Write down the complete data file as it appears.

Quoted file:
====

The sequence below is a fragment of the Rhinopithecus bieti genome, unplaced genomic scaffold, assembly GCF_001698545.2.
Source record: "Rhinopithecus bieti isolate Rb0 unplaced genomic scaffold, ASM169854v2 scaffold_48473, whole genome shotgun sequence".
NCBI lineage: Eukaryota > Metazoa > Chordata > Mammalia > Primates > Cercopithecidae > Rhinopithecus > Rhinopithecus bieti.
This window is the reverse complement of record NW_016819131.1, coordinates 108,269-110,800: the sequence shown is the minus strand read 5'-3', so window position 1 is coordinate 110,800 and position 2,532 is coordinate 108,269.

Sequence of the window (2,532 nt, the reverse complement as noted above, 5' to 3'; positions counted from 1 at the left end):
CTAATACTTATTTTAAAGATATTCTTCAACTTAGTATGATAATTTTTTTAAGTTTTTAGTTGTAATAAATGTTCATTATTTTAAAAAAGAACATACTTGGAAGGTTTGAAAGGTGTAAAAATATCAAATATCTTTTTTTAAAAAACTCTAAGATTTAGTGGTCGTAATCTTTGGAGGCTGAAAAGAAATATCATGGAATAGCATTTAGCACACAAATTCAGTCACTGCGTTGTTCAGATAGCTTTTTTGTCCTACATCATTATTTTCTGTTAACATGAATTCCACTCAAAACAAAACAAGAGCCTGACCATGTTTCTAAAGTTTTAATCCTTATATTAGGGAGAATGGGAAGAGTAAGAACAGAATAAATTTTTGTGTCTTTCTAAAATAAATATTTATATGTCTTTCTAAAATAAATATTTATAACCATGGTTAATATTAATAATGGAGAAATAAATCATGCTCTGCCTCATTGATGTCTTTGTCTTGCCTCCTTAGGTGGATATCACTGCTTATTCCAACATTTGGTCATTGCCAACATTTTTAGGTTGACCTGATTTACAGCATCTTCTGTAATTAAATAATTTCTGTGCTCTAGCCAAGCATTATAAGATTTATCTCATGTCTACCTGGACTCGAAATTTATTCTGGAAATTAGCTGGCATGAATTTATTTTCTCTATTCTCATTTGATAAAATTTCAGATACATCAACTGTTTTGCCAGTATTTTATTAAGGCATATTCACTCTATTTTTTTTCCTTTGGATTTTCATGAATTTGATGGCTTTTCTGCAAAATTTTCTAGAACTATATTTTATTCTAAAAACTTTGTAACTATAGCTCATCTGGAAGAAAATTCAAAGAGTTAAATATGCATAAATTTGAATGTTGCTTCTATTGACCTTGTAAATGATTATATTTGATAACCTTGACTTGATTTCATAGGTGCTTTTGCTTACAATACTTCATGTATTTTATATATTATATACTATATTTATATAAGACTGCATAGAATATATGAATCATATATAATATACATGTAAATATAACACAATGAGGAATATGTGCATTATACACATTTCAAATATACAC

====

The sequence below is a fragment of the Rhinopithecus bieti genome, unplaced genomic scaffold, assembly GCF_001698545.2.
Source record: "Rhinopithecus bieti isolate Rb0 unplaced genomic scaffold, ASM169854v2 scaffold_48473, whole genome shotgun sequence".
NCBI lineage: Eukaryota > Metazoa > Chordata > Mammalia > Primates > Cercopithecidae > Rhinopithecus > Rhinopithecus bieti.
This window is the reverse complement of record NW_016819131.1, coordinates 108,269-110,800: the sequence shown is the minus strand read 5'-3', so window position 1 is coordinate 110,800 and position 2,532 is coordinate 108,269.

Sequence of the window (2,532 nt, the reverse complement as noted above, 5' to 3'; positions counted from 1 at the left end):
CTAATACTTATTTTAAAGATATTCTTCAACTTAGTATGATAATTTTTTTAAGTTTTTAGTTGTAATAAATGTTCATTATTTTAAAAAAGAACATACTTGGAAGGTTTGAAAGGTGTAAAAATATCAAATATCTTTTTTTAAAAAACTCTAAGATTTAGTGGTCGTAATCTTTGGAGGCTGAAAAGAAATATCATGGAATAGCATTTAGCACACAAATTCAGTCACTGCGTTGTTCAGATAGCTTTTTTGTCCTACATCATTATTTTCTGTTAACATGAATTCCACTCAAAACAAAACAAGAGCCTGACCATGTTTCTAAAGTTTTAATCCTTATATTAGGGAGAATGGGAAGAGTAAGAACAGAATAAATTTTTGTGTCTTTCTAAAATAAATATTTATATGTCTTTCTAAAATAAATATTTATAACCATGGTTAATATTAATAATGGAGAAATAAATCATGCTCTGCCTCATTGATGTCTTTGTCTTGCCTCCTTAGGTGGATATCACTGCTTATTCCAACATTTGGTCATTGCCAACATTTTTAGGTTGACCTGATTTACAGCATCTTCTGTAATTAAATAATTTCTGTGCTCTAGCCAAGCATTATAAGATTTATCTCATGTCTACCTGGACTCGAAATTTATTCTGGAAATTAGCTGGCATGAATTTATTTTCTCTATTCTCATTTGATAAAATTTCAGATACATCAACTGTTTTGCCAGTATTTTATTAAGGCATATTCACTCTATTTTTTTTCCTTTGGATTTTCATGAATTTGATGGCTTTTCTGCAAAATTTTCTAGAACTATATTTTATTCTAAAAACTTTGTAACTATAGCTCATCTGGAAGAAAATTCAAAGAGTTAAATATGCATAAATTTGAATGTTGCTTCTATTGACCTTGTAAATGATTATATTTGATAACCTTGACTTGATTTCATAGGTGCTTTTGCTTACAATACTTCATGTATTTTATATATTATATACTATATTTATATAAGACTGCATAGAATATATGAATCATATATAATATACATGTAAATATAACACAATGAGGAATATGTGCATTATACACATTTCAAATATACAC